The present wave of cost- cutting, job-eliminating, and bureau-closing is just one reason journalism is widely believed to be an industry in crisis. But a pair of university studies concerning the profession’s past and future may slightly temper fears of its imminent demise.
At a glance, the news is indeed bad. A systematic, national survey of journalists, conducted by a team of Indiana University scholars led by David H. Weaver, shows that the total number of print and broadcast journalists fell from an estimated 122,000 to 116,000 between 1992 and 2002. That’s a real drop in journalists per 100,000 people from forty-eight to forty, with radio and daily newspapers accounting for the greatest losses. Few can doubt that the pace of decline has quickened over the past several years.
But take a longer view and the trend is significant growth. Adjusting for U.S. population growth, journalism’s flock has expanded 20 percent over three decades, comparing the 2002 figure to Weaver’s previous counts in 1992 and 1982–3, and a 1971 survey by the sociologist John Johnstone. (Absolute growth was 67 percent—from 70,000 journalists in 1971 to 116,000 in 2002.) Moreover, it’s unclear how much the downturn since 1992 is a worrisome hemorrhaging from the profession and how much is a shift in employment patterns. It is possible that members of more blighted sectors like radio and daily newspapers are reporting and writing for other media, including television, where the number of editorial employees nearly tripled between 1971 and 2002. Alternatively, print and radio refugees may have moved to online-only outlets or to freelancing, two increasingly important categories that do not appear in any of Weaver’s totals. His figures are limited to “traditional” journalists working full time for daily and weekly newspapers, radio and television stations, and wire services and newsmagazines. Internet journalists at exclusively Web-based outlets were excluded to allow comparisons with earlier studies. Bloggers were omitted because they are not full-time, paid employees.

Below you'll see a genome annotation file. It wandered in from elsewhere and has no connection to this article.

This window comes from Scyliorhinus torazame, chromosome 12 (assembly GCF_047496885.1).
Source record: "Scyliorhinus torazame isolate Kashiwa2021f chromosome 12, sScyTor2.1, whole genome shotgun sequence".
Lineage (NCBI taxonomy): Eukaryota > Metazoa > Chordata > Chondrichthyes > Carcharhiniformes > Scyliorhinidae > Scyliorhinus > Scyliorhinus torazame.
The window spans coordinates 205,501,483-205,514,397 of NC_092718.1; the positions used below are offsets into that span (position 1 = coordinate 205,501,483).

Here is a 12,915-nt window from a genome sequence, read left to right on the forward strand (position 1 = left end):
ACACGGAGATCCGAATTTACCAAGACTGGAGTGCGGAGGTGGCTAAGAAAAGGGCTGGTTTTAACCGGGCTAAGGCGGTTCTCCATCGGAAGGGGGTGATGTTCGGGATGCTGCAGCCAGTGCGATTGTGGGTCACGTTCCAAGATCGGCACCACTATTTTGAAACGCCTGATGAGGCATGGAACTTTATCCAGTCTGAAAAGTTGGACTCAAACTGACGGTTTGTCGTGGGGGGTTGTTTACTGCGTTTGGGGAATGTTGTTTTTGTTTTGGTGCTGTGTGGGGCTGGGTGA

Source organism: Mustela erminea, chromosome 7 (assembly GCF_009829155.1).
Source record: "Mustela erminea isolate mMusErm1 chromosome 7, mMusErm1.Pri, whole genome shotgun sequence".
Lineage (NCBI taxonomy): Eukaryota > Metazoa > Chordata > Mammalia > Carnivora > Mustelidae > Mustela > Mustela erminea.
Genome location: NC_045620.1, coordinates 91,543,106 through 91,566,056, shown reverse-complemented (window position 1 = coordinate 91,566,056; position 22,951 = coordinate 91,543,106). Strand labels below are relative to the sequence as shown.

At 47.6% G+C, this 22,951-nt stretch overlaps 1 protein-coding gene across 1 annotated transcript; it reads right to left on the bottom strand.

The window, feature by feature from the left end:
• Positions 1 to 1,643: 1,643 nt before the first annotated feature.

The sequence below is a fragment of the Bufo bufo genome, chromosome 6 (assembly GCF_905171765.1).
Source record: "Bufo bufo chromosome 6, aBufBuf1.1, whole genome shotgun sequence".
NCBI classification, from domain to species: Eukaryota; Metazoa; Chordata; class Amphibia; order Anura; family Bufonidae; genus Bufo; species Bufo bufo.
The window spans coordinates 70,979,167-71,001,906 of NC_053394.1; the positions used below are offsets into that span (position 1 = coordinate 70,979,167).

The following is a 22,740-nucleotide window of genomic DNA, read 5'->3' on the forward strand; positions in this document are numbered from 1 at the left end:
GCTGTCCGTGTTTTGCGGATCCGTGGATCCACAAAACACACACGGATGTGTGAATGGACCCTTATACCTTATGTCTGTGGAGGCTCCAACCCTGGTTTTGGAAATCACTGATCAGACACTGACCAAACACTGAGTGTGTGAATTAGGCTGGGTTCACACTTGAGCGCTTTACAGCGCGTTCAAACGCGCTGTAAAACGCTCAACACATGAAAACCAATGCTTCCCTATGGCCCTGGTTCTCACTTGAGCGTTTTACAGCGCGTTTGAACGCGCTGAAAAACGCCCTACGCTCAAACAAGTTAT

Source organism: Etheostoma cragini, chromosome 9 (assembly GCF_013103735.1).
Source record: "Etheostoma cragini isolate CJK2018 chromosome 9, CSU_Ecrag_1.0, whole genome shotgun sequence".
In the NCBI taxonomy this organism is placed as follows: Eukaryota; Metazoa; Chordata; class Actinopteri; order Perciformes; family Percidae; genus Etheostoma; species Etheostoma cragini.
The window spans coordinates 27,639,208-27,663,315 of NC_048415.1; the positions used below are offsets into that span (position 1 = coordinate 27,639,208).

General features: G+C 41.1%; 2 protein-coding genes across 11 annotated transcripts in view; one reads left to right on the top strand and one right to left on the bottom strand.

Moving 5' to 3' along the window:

For today’s journalists, the numbers offer some perspective. They are a reminder that recent job cuts follow dazzling growth in the 1970s, stability in the 1980s, and soft decline in the 1990s. Similarly, job satisfaction has also fluctuated over the decades. In the 2002 survey, the number of journalists who said they were “very satisfied” with their jobs bounced up to 33 percent, the first increase in twenty years, though well below the 49 percent who were “very satisfied” in 1971.
Such a historic perspective, of course, can scarcely console journalists being laid off in 2007. But fears that a new journalistic dark age looms should be further mitigated by a provocative paper by a University of Alabama professor, Wilson Lowrey, who situates bloggers alongside journalists as “occupational rivals” in the race for credible information and a loyal audience. Published in the November 2006 edition of Journalism, “Mapping the Journalism-Blogging Relationship” differentiates blogging and journalism along organizational lines of production: bloggers are individual workers, while traditional journalists contribute to larger systems. Their competitive relationship, he says, “could benefit audiences and society” by pressuring professional journalists to be more accurate and, in some cases, filling the need for information that either falls outside the bounds of traditional newsgathering or simply slips through cracks caused by downsizing. Unlike the for-profit news outlets on which they depend for original reporting, bloggers are relatively unencumbered by professional media’s overarching “need to attract large audiences and advertisers.” As a result, blogs are free to be specialized, complex, and partisan. They can also stay with stories longer and quote nonelite sources often ignored by their institutional counterparts.
Lowrey’s essay is a reminder that estimating the total number of journalists has become as much a matter of philosophical argument as of careful methodology.